Volume 642, October 2020
|Number of page(s)||7|
|Section||The Sun and the Heliosphere|
|Published online||15 October 2020|
Simultaneous transverse oscillations of a coronal loop and a filament excited by a circular-ribbon flare⋆
Key Laboratory of Dark Matter and Space Astronomy, Purple Mountain Observatory, CAS, Nanjing 210023, PR China
2 School of Astronomy and Space Science, Nanjing University, Nanjing 210023, PR China
3 State Key Laboratory of Space Weather, Chinese Academy of Sciences, Beijing 100190, PR China
4 State Key Laboratory of Lunar and Planetary Sciences, Macau University of Science and Technology, Macau, PR China
Accepted: 4 August 2020
Aims. The aim of this study is to investigate the excitation of kink oscillations in coronal loops and filaments, by analyzing a C3.4 circular-ribbon flare associated with a blowout jet in active region 12434 on 2015 October 16.
Methods. The flare was observed in ultraviolet and extreme-ultraviolet wavelengths by the Atmospheric Imaging Assembly on board the Solar Dynamics Observatory (SDO) spacecraft. The line-of-sight (LOS) magnetograms of the photosphere were observed by the Helioseismic and Magnetic Imager on board SDO. Soft X-ray fluxes of the flares in 0.5−4 and 1−8 Å were recorded by the GOES spacecraft.
Results. The flare excited small-amplitude kink oscillation of a remote coronal loop. The oscillation lasted for ≥4 cycles without significant damping. The amplitude and period are 0.3 ± 0.1 Mm and 207 ± 12 s. Interestingly, the flare also excited transverse oscillation of a remote filament. The oscillation lasted for ∼3.5 cycles with decaying amplitudes. The initial amplitude is 1.7−2.2 Mm. The period and damping time are 437−475 s and 1142−1600 s. The starting times of simultaneous oscillations of coronal loop and filament were concurrent with the hard X-ray peak time. Though small in size and short in lifetime, the flare set off a chain reaction. It generated a bright secondary flare ribbon (SFR) in the chromosphere, remote brightening (RB) that was cospatial with the filament, and intermittent, jet-like flow propagating in the northeast direction.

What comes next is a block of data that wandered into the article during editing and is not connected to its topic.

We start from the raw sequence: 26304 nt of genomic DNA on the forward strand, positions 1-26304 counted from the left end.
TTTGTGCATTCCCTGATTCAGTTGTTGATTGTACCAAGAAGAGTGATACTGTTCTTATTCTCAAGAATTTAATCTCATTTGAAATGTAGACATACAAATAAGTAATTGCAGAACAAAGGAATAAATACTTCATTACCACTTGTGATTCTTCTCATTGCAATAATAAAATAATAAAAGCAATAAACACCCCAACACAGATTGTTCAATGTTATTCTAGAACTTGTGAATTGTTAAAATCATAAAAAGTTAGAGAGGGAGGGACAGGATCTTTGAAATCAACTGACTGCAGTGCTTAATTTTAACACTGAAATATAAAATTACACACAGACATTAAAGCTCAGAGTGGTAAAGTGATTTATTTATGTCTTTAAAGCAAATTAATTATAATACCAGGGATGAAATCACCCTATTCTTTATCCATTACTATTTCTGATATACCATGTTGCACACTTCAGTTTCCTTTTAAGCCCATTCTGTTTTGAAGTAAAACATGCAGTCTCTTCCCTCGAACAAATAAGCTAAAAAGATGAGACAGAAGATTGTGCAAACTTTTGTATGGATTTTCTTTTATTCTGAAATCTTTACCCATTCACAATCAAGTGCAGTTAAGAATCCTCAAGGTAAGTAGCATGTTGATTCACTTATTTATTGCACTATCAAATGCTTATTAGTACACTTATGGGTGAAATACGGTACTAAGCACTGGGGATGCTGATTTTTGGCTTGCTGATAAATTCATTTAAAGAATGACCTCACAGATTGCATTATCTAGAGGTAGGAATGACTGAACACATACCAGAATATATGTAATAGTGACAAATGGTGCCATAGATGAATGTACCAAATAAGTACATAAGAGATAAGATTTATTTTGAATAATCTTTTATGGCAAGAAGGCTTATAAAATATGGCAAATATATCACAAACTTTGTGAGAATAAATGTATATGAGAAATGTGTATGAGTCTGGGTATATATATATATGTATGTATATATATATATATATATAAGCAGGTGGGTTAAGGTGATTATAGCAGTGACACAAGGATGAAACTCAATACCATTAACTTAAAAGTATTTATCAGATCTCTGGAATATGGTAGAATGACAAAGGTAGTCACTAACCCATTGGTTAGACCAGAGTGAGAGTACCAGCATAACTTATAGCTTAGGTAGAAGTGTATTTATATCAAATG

Conclusions. The loop oscillation is most probably excited by the flare-induced blast wave at a speed of ≥1300 km s−1. The excitation of the filament oscillation is more complicated. The blast wave triggers secondary magnetic reconnection far from the main flare, which not only heats the local plasma to higher temperatures (SFR and RB), but produces jet-like flow (i.e., reconnection outflow) as well. The filament is disturbed by the secondary magnetic reconnection and experiences transverse oscillation. These findings provide new insight into the excitation of transverse oscillations of coronal loops and filaments.
Key words: Sun: flares / Sun: filaments / prominences / Sun: oscillations
Movies associated to Figs. 2 and 6 are available at https://www.aanda.org
© ESO 2020
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